‘Too often, however, people just can’t access the care they need.’
The report comes days after it was revealed NHS waiting lists have passed 7million for the first time, with one in eight people in England now waiting to start routine treatment.
Caroline Abrahams, charity director at Age UK said: ‘The findings from CQC confirm that the state of our health and care services has crossed a line in a way we hoped never to see.
‘The report doesn’t hide the fact that some are dying while waiting for care.
‘Staff are overwhelmed and pushed to breaking point trying to do the right thing in a ‘gridlocked’ system that’s just not working.’
Louise Ansari, national director at patient watchdog Healthwatch England, said: ‘Feelings of frustration and confusion about how to access care are starting to affect the public’s confidence that the NHS will be there for them when they need it.
‘The barriers to accessing timely care can put people’s lives at risk and widen health inequalities.’
Sally Warren, director of policy at The King’s Fund think tank, said: ‘Today’s report paints a bleak picture of unsustainable pressure right across the health and care system, making it increasingly difficult for people to access care when and where they need it and potentially putting patients at risk.
‘This assessment from CQC, and some of the worst NHS performance stats in recent history, clearly shows the precarious state of health and care services.
‘The time for sticking plasters and quick fixes has passed.’
Saffron Cordery, chief executive of NHS Providers, which represents trusts, said the government must address staffing shortages and boost capacity in social care.
She added: ‘The regulator’s hard-hitting report makes clear that people’s care is affected by chronic staff shortages across the health and care system and must be a wake-up call for the government.
‘Inadequate funding for and lack of capacity in social care have serious knock-on effects on an overloaded NHS.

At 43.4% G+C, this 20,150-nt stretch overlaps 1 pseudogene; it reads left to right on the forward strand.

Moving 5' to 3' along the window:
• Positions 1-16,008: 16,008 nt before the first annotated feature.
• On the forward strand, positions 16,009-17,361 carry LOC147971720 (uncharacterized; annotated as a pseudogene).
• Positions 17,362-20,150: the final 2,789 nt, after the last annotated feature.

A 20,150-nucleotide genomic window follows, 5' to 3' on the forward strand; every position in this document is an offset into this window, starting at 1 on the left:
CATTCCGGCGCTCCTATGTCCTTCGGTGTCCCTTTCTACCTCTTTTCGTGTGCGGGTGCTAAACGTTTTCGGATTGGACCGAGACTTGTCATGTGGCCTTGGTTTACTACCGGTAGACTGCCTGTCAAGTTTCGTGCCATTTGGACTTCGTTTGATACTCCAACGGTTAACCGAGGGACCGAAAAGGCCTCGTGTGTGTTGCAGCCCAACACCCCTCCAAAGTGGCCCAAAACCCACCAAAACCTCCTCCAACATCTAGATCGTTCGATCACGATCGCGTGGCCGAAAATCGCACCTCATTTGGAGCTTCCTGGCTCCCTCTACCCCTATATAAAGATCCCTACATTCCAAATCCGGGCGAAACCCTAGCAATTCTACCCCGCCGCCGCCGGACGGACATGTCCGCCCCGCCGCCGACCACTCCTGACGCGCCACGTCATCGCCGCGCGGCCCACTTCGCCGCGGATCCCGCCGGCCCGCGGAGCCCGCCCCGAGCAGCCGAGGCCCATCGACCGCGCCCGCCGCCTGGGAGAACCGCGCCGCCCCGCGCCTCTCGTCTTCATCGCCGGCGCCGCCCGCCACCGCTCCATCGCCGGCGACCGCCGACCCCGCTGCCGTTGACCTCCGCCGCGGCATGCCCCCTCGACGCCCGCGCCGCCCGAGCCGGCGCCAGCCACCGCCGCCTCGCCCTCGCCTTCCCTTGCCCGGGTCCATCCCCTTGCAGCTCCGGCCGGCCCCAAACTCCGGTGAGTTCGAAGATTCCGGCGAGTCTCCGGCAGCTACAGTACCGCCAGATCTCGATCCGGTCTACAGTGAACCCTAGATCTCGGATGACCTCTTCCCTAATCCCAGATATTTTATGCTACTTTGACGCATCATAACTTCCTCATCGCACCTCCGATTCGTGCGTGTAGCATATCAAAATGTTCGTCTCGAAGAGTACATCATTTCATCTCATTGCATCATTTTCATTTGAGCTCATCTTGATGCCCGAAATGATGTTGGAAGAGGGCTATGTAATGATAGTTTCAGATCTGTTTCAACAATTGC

‘People need support to stay well and live independently in the community which would in many cases prevent, or delay, the need for hospital care.’
A Department of Health and Social Care spokesperson said: ‘It is vital we provide patients with the level of care they expect and deserve.
‘The Care Quality Commission’s report identifies the same priorities for improvement set out by the Health and Social Care Secretary in Our Plan for Patients.
‘The plan – ABCD – is designed to address ambulance pressures, bust the backlog, support care and discharge from hospital and improve access to doctors and dentists.
‘The NHS has set out its winter plan including launching rapid response teams to help people who have fallen at home as well as 24/7 care traffic control centres to manage demand and capacity across the country.’
The CQC said the number of vacancies across health and social care is roughly equivalent to the entire population of the city of Newcastle.
It warned the gridlock is paralysing services and making it ‘tougher and tougher’ to access care, with staffing shortages a major factor.
Mr Trenholm said the recruitment challenge ‘is going to translate into real difficulty’ this winter and in the years ahead.
The regulator said it has seen a significant rise in the last year in the number of people stuck in hospital because there is not enough social care for them upon discharge.
In some cases almost half the hospital is full of people who are medically fit to be discharged but are waiting for social care support, it said.
Beds are available but some care homes are closing their doors to new arrivals because they cannot provide safe staffing levels.
Mr Trenholm said: ‘This is not just a care consequence. There’s an economic consequence to all of this as well.
‘People who are ill can’t go back to work because they’re in a backlog, in some kind of queue waiting for care.
‘But also if they’re looking after somebody, they often have to change the way they work in order to look after a loved one because the social care services aren’t available in the way that people would want.’
Figures from the Association of Directors of Adult Social Services show that more than half a million people (542,002) were estimated to be waiting for assessments, reviews or care to start as of April 30 this year.
The CQC report also warned that the rising cost of living could result in more care staff leaving for better-paid work.
It said the amount commissioners pay for homecare is affecting providers’ ability to recruit and keep staff and reward them fairly.